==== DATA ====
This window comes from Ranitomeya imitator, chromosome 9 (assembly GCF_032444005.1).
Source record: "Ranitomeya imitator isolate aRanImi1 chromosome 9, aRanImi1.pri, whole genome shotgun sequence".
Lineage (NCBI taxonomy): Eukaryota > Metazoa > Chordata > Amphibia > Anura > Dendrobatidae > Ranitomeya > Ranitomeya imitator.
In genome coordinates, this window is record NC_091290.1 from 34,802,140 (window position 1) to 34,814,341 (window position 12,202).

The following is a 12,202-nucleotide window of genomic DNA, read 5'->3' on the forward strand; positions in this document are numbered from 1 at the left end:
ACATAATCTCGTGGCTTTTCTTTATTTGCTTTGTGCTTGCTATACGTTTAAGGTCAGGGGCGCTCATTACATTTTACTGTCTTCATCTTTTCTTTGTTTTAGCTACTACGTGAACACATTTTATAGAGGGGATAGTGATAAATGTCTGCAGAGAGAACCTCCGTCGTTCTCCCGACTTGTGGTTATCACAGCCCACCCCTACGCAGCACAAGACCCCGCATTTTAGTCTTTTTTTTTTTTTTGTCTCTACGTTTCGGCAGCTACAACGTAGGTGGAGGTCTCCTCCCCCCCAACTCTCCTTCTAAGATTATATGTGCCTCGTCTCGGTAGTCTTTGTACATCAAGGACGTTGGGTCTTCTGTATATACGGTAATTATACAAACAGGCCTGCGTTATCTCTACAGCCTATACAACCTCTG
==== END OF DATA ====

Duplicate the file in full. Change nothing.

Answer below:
This window comes from Ranitomeya imitator, chromosome 9 (assembly GCF_032444005.1).
Source record: "Ranitomeya imitator isolate aRanImi1 chromosome 9, aRanImi1.pri, whole genome shotgun sequence".
Lineage (NCBI taxonomy): Eukaryota > Metazoa > Chordata > Amphibia > Anura > Dendrobatidae > Ranitomeya > Ranitomeya imitator.
In genome coordinates, this window is record NC_091290.1 from 34,802,140 (window position 1) to 34,814,341 (window position 12,202).

The following is a 12,202-nucleotide window of genomic DNA, read 5'->3' on the forward strand; positions in this document are numbered from 1 at the left end:
ACATAATCTCGTGGCTTTTCTTTATTTGCTTTGTGCTTGCTATACGTTTAAGGTCAGGGGCGCTCATTACATTTTACTGTCTTCATCTTTTCTTTGTTTTAGCTACTACGTGAACACATTTTATAGAGGGGATAGTGATAAATGTCTGCAGAGAGAACCTCCGTCGTTCTCCCGACTTGTGGTTATCACAGCCCACCCCTACGCAGCACAAGACCCCGCATTTTAGTCTTTTTTTTTTTTTTGTCTCTACGTTTCGGCAGCTACAACGTAGGTGGAGGTCTCCTCCCCCCCAACTCTCCTTCTAAGATTATATGTGCCTCGTCTCGGTAGTCTTTGTACATCAAGGACGTTGGGTCTTCTGTATATACGGTAATTATACAAACAGGCCTGCGTTATCTCTACAGCCTATACAACCTCTG